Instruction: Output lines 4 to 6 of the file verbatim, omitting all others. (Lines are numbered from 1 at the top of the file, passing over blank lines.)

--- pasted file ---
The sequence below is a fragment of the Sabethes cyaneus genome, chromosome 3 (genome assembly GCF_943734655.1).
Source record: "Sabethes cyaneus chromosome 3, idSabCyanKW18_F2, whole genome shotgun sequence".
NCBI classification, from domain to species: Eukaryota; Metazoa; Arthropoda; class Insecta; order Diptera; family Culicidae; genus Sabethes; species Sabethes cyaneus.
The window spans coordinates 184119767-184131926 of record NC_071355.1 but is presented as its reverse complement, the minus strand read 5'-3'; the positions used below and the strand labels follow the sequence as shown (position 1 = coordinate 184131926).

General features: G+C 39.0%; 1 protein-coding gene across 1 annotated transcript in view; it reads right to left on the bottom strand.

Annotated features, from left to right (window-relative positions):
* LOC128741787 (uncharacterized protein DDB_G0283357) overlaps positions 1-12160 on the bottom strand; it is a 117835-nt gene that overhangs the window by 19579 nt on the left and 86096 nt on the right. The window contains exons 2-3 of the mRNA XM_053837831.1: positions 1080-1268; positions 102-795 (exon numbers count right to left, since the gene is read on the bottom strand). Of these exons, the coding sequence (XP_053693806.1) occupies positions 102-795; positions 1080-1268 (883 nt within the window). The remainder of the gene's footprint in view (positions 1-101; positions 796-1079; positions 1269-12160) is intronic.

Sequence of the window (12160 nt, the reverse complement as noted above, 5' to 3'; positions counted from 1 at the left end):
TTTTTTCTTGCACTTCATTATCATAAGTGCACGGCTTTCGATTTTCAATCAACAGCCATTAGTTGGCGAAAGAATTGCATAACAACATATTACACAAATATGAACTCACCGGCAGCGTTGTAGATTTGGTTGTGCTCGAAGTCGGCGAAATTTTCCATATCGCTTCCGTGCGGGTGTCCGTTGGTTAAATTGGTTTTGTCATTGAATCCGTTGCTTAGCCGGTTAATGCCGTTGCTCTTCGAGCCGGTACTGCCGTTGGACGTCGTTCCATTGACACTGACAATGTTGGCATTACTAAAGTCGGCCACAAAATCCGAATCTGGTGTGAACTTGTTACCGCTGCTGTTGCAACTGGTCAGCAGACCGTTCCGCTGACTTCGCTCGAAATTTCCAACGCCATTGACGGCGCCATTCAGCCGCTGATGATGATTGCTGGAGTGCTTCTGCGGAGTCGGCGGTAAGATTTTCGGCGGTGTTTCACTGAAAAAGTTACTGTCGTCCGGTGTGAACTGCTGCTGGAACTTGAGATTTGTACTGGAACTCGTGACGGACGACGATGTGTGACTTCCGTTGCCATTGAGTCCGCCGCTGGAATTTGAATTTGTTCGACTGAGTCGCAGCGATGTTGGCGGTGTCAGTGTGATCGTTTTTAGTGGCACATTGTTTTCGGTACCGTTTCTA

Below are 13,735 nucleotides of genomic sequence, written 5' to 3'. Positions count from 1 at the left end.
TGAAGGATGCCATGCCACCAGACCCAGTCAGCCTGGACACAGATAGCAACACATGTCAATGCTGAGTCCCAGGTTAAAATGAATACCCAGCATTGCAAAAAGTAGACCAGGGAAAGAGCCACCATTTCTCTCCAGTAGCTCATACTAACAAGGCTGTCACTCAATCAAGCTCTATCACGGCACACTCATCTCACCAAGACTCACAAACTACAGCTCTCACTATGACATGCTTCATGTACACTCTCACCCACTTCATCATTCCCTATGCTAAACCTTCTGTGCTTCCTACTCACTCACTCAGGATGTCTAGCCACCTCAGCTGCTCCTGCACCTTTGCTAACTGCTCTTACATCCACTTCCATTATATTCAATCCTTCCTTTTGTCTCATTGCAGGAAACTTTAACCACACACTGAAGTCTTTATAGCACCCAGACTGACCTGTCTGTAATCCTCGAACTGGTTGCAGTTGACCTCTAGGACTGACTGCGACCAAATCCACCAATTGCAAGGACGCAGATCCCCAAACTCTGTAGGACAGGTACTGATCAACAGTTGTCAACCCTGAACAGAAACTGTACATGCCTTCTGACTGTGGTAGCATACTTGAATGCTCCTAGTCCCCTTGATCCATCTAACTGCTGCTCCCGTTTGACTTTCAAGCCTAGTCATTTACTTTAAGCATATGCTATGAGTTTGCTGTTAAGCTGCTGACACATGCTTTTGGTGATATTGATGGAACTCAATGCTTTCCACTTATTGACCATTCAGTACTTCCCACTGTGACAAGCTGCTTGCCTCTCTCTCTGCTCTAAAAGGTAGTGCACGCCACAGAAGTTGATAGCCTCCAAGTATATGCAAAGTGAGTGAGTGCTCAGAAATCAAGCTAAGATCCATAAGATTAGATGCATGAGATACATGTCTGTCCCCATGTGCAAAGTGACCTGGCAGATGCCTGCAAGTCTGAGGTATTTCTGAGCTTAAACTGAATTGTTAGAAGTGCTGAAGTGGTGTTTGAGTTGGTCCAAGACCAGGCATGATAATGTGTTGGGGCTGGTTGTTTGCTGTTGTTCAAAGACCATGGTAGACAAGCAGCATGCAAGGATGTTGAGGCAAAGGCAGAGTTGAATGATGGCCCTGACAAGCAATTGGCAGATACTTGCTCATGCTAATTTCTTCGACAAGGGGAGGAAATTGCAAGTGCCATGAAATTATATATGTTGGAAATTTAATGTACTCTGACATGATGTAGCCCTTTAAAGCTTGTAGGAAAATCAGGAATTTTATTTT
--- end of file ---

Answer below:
The window spans coordinates 184119767-184131926 of record NC_071355.1 but is presented as its reverse complement, the minus strand read 5'-3'; the positions used below and the strand labels follow the sequence as shown (position 1 = coordinate 184131926).

General features: G+C 39.0%; 1 protein-coding gene across 1 annotated transcript in view; it reads right to left on the bottom strand.

Annotated features, from left to right (window-relative positions):